Gone With Wind Museum
Recently when a friend was in town, we visited the Gone With The Wind Museum in Marietta, Georgia. The museum opened in June 2002 inside a former cotton warehouse and carriage stable that dates back to 1875. Many of the collectibles found inside the museum belong to Dr. Christopher Sullivan, a physician from Akron, Ohio.
Dr. Sullivan read the book, Gone With The Wind, and saw the movie as a child. He enjoyed it so much, he began collecting memorabilia from the movie. His extensive collection has been displayed in various places over the years but it now has a permanent home in Marietta where fans of the book/movie visit from all over the world.
The movie, Gone With The Wind, starring Clark Gable as Rhett Butler and Vivien Leigh as Scarlett O’Hara, is an “American epic historical romance film” per Wikipedia. The movie premiered in Atlanta at Loew’s Grand in 1939, having been adapted from Margaret Mitchell’s 1936 novel of the same name.
I know this is going to sound a little weird since I was born and raised right her in Georgia, but I was never really a fan of the movie. I had heard about it my whole life but didn’t see it until I was grown when it came out in the theaters again. I disliked the character of Scarlett so much, it kind of ruined the movie for me.
I did very much enjoy the museum tour, though. It was great getting to see all the memorabilia and beautiful dresses from the movie and I would recommend this tour to anyone who is even slightly curious.
There could not be a better place for viewing this amazing collection than in this building. The minute you walk through the door, you know this isn’t going to be your typical “museum” tour. During the tour, you’re surrounded by exposed brick, 1875 original wood flooring and wonderful, old rough-hew beams overhead. It really feels like another world, like you’ve been transported back in a Gone With The Wind time machine. The collection definitely makes a bigger impact here than it would inside some sterile, 21st century building.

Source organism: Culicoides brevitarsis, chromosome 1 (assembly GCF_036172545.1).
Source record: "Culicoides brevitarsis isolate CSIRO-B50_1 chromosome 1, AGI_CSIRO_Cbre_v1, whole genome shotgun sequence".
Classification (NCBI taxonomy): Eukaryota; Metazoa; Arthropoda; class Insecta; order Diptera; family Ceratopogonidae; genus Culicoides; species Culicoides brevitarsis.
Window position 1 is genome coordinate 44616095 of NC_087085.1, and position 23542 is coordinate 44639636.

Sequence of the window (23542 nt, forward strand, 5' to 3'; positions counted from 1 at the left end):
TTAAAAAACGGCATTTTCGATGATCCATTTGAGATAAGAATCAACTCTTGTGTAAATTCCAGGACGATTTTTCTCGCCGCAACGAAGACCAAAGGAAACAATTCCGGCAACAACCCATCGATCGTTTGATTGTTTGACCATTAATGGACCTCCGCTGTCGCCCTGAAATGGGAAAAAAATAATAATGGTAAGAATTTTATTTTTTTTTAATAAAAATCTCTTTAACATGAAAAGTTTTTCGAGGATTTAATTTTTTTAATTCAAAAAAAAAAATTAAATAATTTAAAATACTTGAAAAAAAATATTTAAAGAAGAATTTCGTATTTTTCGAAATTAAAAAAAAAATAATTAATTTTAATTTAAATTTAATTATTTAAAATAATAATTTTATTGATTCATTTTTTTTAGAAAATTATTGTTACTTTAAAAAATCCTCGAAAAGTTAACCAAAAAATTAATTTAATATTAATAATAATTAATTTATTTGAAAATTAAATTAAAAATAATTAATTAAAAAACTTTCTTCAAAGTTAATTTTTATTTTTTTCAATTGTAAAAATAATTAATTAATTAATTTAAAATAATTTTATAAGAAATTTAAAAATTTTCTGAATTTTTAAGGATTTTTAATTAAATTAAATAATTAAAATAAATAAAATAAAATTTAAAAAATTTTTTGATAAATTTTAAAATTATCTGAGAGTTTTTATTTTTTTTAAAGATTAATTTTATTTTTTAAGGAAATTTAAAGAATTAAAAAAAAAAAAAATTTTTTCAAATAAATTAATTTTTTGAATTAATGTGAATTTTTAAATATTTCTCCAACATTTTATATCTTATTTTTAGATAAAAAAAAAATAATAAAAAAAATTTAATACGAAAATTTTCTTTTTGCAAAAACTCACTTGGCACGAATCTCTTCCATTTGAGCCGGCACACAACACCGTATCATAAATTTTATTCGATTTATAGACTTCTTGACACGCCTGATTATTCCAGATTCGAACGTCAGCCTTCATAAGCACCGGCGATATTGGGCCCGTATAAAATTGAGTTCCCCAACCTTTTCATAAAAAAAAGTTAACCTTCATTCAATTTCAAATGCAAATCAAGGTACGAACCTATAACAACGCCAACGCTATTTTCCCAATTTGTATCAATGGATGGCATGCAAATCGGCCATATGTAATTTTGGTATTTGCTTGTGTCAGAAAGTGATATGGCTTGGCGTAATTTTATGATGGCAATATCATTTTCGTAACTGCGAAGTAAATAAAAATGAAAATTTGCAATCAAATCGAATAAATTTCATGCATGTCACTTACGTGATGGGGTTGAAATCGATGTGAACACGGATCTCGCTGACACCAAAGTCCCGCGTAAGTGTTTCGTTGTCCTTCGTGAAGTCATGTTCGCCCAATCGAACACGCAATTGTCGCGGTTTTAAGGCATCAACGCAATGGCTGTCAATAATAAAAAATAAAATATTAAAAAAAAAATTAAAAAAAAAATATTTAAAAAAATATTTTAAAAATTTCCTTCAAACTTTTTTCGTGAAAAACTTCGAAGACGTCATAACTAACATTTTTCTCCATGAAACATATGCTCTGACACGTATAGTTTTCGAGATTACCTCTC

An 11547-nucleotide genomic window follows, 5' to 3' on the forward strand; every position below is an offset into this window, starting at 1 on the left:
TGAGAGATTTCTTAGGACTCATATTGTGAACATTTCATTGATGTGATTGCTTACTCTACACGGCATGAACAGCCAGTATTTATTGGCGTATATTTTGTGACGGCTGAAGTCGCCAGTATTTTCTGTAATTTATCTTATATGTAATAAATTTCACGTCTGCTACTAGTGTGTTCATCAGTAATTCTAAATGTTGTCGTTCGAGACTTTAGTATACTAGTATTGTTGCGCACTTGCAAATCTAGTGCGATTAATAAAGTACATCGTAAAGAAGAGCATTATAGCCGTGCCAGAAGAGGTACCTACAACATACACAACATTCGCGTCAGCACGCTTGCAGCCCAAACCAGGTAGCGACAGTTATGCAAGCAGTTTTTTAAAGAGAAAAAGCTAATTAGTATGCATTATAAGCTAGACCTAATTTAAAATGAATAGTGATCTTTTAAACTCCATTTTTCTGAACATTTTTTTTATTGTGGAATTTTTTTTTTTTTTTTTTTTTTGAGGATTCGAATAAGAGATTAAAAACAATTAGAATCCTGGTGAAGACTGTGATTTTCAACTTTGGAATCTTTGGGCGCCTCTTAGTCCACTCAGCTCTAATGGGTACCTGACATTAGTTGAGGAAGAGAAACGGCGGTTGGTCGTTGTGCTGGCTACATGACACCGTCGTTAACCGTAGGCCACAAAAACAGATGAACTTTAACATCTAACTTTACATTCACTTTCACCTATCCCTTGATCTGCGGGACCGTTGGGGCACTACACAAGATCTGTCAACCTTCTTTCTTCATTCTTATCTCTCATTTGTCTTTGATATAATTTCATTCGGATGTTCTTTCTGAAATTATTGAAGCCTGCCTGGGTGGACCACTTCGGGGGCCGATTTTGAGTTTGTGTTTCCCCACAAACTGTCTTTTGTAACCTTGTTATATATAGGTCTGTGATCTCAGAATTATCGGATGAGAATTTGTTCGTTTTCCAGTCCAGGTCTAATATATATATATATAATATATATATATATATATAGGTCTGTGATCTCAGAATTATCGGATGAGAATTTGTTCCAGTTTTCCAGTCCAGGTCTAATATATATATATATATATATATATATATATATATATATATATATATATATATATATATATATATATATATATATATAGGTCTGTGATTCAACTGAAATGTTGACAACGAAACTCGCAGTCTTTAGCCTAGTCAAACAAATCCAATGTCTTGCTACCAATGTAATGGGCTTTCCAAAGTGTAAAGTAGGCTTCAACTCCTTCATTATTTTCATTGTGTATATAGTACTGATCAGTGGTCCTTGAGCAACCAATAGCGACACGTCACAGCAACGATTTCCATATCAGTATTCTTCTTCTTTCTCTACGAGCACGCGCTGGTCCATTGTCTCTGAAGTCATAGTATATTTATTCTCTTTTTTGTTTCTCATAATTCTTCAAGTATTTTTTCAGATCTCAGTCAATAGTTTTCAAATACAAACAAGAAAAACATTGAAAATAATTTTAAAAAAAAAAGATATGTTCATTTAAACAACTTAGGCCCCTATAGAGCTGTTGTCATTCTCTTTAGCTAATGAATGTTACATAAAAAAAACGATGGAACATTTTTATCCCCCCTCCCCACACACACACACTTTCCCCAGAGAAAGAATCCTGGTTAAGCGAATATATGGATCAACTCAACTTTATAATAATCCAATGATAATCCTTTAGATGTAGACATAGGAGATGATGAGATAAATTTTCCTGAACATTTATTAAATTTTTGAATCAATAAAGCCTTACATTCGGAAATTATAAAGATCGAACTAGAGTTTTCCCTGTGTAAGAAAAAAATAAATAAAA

As we walked through the double doors to enter the building, we saw this on the door leading into the museum.
This now famous image was featured back in the day on the posters advertising the movie. It’s such an iconic scene and poster that it’s often referred to as to as the “flaming embrace” poster. I haven’t seen the movie in ages so I can’t remember exactly what scene it’s from, but it depicts Atlanta burning in the background as Rhett carries Scarlett away to safety. It’s romantic, scary and sad–all at the same time.
Update: It appears this may not be an actual scene from the movie, but a compilation of Rhett and Scarlet superimposed in front of Atlanta in flames, as an advertisement for the movie.
Further inside the museum were t-shirts that were available to purchase. There were many additional items for sale in the small gift shop area toward the end of the tour.
In addition to some of the true collectibles and artifacts from the movie, there were several reproduction dresses. My favorite part of the tour were the dresses and costumes from the movie. This dress is a reproduction of the dress Scarlett was wearing in the first scene where the boys are all fawning over her and begging her to add them to her dance card for an upcoming party.
I’ve read stories about people traveling to Atlanta in search of the real Tara only to find it doesn’t actually exist. The set for Tara was believed to have been built based on some of the homes here in Georgia. I can totally see that because there are a lot of homes in Georgia, especially in some of the smaller towns you pass through when taking the backroads, that look very much like Tara. The Greek Revival style was very popular in Georgia from the 1840s to the 1860s. Per THIS article, it became the first architectural style to appear state-wide across Georgia.
I didn’t remember Tara having attachments or dependents on either side as we see here in the model. It’s been ages since I saw the movie. Do you remember those?
I think my favorite dress in the movie was this one shown here in reproduction. Scarlett wore it in the infamous scene where she’s getting dressed for a barbecue. If you search for “Gone With The Wind” on YouTube, you’ll find lots of scenes featured there, including the one where Scarlett puts on this dress. It’s the scene where we learn that women are never supposed to show their bosom before 3 pm. 🙂
Here’s a little close-up…love the color and pattern!
Here’s another reproduction dress…not sure when this one appears in the movie. Any Gone With The Wind movie buffs know?